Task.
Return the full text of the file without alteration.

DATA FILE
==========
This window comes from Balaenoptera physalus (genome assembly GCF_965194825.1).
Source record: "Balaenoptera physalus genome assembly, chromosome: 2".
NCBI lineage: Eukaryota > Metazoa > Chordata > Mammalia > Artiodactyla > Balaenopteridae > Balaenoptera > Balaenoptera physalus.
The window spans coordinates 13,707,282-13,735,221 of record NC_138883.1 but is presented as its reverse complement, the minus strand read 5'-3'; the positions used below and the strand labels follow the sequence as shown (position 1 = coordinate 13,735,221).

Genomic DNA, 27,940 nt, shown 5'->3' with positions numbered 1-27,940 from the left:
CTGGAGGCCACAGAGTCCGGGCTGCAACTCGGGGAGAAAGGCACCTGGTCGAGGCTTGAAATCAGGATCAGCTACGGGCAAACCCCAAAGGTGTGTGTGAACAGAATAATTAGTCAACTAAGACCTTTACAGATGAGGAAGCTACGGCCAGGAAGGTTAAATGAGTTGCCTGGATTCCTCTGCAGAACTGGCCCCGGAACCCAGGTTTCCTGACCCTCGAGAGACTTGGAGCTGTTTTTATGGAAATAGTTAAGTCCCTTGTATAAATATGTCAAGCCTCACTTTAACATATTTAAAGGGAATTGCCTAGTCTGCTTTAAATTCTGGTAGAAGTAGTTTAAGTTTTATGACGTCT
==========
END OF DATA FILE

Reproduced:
This window comes from Balaenoptera physalus (genome assembly GCF_965194825.1).
Source record: "Balaenoptera physalus genome assembly, chromosome: 2".
NCBI lineage: Eukaryota > Metazoa > Chordata > Mammalia > Artiodactyla > Balaenopteridae > Balaenoptera > Balaenoptera physalus.
The window spans coordinates 13,707,282-13,735,221 of record NC_138883.1 but is presented as its reverse complement, the minus strand read 5'-3'; the positions used below and the strand labels follow the sequence as shown (position 1 = coordinate 13,735,221).

Genomic DNA, 27,940 nt, shown 5'->3' with positions numbered 1-27,940 from the left:
CTGGAGGCCACAGAGTCCGGGCTGCAACTCGGGGAGAAAGGCACCTGGTCGAGGCTTGAAATCAGGATCAGCTACGGGCAAACCCCAAAGGTGTGTGTGAACAGAATAATTAGTCAACTAAGACCTTTACAGATGAGGAAGCTACGGCCAGGAAGGTTAAATGAGTTGCCTGGATTCCTCTGCAGAACTGGCCCCGGAACCCAGGTTTCCTGACCCTCGAGAGACTTGGAGCTGTTTTTATGGAAATAGTTAAGTCCCTTGTATAAATATGTCAAGCCTCACTTTAACATATTTAAAGGGAATTGCCTAGTCTGCTTTAAATTCTGGTAGAAGTAGTTTAAGTTTTATGACGTCT